I’ve spoken at length previously about my fear and distrust of anyone attempting to regiment groups into uncritical foot soldiers, whatever the cause; be it the right, the left, the nation, the monarch, the president, the constitution, a race, a gender, a type of employment, or even a class. For me at least, if we are not freely and critically associating with each other in order to bring about absolute equality, then we are just looking to transfer the reigns of control from one elite to another. If we are not seeking to engage and share knowledge with everyone, then we are simply attempting to mirror their systems of manipulation and coercion. In 1937, after the Capitalist, Communist and Fascist nations joined forces to wipe out anarchism from Spain and the history books, Emma Goldman famously said that it would take us a hundred years to get back to where we were. It’s been just over eighty years, and across the world, in ever-increasing numbers, people are once again beginning to embrace two key ideas, that we are being exploited and oppressed, and that working together on an equal footing we can bring an end to it.

Whether we realise it or not, these protests impact the world and the communities in which we live. Even when the mainstream media try to airbrush them from history. Shortly after the 15th May 2011 I was in Barcelona visiting family, when I stumbled into a meeting being held by the occupiers of a square. It was an impromptu planning meeting of several hundred people. They agreed that the square had been successfully occupied, so the question now was what to do next? Amongst the crowd where people like me that had just happened upon the meeting. I was standing next to a women in her seventies, wearing the traditional black shawl of a widow. She wasn’t part of the occupation either. We both stood side by side for several hours listening. As the discussions drew to a close and the voting began she noticed I wasn’t voting and asked me why not. I told her that I was just visiting family and would be leaving in a couple of days, and felt that it would be unfair to vote on something that I might play no part in. She told me that it was no excuse. She told me I was there at that moment, and my loved ones would still be there after I left. She reminded me that the decisions I make, will reverberate long after I depart, and impact a great many more people than just myself. It is something that has stayed with me ever since. That is why I was at the Anti-Trump march.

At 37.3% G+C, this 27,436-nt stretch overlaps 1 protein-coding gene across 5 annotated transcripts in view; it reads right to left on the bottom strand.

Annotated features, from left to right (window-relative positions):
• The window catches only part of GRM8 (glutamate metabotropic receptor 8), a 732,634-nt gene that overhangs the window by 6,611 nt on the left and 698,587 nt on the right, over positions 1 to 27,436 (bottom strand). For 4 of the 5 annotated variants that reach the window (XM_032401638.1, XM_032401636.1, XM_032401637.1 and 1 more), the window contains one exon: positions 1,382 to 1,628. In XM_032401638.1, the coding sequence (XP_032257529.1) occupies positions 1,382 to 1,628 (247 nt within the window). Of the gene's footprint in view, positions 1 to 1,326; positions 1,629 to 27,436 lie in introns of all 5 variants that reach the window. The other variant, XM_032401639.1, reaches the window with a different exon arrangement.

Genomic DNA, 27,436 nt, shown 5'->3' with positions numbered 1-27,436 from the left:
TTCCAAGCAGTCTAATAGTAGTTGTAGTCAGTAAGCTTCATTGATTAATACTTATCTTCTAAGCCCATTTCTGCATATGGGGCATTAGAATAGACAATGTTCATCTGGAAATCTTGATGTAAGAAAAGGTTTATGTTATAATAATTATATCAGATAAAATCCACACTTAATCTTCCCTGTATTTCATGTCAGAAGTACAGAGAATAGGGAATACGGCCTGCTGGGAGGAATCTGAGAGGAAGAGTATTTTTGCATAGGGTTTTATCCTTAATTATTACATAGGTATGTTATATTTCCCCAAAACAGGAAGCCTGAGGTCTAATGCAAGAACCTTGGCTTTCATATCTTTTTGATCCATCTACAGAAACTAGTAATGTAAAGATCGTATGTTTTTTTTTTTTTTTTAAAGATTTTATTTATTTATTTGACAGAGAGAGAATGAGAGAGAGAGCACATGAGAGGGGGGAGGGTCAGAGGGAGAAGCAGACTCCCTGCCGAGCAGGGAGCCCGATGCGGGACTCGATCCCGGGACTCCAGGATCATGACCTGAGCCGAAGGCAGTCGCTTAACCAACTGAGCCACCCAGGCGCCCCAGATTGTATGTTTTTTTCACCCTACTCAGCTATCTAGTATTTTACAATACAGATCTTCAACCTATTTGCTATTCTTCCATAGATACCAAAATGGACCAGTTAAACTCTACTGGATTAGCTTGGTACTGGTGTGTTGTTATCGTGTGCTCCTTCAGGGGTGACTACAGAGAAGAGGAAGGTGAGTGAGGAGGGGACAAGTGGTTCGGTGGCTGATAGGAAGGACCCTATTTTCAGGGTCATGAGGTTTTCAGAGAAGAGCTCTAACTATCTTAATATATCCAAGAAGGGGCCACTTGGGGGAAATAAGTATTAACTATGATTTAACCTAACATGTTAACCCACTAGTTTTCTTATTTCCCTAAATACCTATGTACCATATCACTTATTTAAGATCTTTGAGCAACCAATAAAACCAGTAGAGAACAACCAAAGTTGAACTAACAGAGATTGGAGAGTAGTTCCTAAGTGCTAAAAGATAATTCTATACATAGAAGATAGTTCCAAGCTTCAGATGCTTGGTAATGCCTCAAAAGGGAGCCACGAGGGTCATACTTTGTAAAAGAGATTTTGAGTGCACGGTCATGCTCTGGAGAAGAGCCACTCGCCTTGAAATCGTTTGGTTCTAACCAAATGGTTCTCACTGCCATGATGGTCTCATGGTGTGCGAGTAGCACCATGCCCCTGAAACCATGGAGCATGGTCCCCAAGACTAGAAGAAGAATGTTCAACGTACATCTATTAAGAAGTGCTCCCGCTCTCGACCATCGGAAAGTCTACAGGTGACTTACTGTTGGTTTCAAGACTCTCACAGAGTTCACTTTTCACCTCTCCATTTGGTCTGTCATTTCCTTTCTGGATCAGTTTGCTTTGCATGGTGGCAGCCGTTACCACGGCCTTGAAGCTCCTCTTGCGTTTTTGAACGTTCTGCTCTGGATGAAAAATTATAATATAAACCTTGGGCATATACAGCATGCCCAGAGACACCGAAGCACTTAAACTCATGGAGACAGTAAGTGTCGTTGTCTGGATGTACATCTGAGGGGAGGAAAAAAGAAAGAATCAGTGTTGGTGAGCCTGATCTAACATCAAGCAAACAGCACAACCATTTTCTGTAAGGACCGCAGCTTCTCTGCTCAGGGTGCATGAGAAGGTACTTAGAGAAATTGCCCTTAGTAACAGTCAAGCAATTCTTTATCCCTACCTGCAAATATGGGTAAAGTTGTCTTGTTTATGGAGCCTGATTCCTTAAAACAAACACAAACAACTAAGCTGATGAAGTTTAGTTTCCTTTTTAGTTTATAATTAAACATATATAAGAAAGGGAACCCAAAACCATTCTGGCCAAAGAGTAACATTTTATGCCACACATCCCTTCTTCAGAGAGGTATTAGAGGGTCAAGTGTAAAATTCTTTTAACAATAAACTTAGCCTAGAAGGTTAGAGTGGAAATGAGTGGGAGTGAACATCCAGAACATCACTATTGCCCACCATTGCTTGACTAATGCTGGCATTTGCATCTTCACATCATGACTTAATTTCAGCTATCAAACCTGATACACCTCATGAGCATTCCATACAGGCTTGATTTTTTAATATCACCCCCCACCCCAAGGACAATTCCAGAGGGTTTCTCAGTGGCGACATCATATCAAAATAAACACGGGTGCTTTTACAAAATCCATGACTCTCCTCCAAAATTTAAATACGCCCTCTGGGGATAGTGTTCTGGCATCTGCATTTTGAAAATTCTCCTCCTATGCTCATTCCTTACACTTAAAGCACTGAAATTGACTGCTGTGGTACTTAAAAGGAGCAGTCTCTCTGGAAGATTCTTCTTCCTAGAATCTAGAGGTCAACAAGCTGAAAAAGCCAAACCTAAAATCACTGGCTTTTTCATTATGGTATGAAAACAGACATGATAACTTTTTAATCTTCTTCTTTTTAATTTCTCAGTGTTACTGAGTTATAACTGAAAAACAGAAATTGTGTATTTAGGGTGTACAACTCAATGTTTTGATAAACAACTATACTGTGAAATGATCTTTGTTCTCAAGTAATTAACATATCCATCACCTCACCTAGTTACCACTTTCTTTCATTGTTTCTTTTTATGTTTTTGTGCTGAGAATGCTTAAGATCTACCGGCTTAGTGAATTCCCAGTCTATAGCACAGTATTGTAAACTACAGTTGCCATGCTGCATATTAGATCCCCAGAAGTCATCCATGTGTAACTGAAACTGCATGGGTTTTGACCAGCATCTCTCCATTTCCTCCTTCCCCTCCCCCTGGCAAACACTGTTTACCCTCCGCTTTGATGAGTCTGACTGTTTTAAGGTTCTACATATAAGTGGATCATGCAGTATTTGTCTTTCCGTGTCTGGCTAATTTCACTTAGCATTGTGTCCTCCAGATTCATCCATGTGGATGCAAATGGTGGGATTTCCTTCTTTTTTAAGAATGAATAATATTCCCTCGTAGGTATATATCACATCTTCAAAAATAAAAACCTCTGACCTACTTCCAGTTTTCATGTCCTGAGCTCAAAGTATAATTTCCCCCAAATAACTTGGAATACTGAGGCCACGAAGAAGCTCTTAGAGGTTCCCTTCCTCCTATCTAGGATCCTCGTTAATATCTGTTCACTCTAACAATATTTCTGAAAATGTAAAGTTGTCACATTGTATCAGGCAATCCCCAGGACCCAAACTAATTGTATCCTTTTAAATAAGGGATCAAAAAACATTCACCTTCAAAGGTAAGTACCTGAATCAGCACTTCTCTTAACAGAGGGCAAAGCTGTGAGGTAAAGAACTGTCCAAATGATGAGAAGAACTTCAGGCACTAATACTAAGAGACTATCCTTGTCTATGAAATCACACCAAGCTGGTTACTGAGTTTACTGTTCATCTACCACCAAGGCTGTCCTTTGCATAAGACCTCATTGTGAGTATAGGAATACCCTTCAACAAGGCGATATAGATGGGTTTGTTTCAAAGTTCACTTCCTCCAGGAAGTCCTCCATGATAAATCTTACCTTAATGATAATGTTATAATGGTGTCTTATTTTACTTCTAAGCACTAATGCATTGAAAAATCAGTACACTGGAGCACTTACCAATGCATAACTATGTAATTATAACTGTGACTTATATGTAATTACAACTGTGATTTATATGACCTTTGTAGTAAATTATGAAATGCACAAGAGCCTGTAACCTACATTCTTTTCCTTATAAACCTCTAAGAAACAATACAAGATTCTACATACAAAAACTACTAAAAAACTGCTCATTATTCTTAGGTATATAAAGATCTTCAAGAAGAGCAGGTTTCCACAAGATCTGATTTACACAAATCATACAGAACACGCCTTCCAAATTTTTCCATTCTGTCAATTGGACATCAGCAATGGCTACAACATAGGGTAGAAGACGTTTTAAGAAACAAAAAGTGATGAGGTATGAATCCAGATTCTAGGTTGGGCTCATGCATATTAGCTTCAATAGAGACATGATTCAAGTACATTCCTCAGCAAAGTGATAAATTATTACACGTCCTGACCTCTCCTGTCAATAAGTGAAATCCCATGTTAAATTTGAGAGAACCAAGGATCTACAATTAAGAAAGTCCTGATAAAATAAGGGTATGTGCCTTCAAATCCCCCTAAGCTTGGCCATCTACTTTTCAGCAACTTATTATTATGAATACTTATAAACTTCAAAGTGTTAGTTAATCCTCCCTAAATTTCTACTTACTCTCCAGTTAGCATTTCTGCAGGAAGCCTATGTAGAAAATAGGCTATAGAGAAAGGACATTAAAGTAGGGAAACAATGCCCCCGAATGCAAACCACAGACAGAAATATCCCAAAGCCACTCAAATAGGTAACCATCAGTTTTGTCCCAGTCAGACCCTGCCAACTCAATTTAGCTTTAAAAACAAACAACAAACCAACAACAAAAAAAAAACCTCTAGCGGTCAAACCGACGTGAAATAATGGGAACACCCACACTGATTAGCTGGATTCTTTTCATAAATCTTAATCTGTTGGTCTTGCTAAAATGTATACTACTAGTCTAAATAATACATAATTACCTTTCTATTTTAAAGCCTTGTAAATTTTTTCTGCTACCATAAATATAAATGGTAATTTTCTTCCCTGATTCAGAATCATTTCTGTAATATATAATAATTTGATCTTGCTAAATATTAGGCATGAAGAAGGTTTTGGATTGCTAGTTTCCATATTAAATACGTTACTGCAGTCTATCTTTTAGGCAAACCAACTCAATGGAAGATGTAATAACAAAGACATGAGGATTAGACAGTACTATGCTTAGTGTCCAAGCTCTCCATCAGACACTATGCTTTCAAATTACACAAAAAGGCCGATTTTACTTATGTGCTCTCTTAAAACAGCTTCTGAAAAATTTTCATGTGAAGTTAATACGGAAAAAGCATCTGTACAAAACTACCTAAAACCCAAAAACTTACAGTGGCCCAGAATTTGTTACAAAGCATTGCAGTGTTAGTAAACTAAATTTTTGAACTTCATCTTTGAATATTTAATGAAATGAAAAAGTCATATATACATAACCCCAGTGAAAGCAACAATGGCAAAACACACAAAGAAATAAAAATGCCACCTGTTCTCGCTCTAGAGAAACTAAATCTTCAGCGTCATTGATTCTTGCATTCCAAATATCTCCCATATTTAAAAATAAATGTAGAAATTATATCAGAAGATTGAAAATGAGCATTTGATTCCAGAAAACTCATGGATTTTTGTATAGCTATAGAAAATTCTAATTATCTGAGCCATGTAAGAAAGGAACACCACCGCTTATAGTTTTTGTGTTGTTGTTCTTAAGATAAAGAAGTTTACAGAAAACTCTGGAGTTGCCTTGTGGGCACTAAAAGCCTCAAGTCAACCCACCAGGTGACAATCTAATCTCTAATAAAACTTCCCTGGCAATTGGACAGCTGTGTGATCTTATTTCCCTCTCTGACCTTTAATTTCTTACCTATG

As always, I am taking the opportunity of writing this post to put up when of my old pieces of work. It is a review I wrote for the Morning Star of System of a Down’s fifth studio album Hypnotize. I was introduced to System of a Down by one of my oldest friends. We had grown up together and been sharing interests since we were 11 years old. There is something reassuring when someone says I think you’ll like this and you do. Community is built on mutual respect and understanding, on sharing and growing, on protecting and supporting. I’ve got no idea what System of a Down are doing now, but what I do know is that for a long period of a time they had a very special place in life. Not least of all, as a small part of the cement that holds together my community. Morning Star were kind enough to publish this review on 26th November 2005. Unfortunately it seems to have been archived. To read it here or to download a .txt version please click through to the page.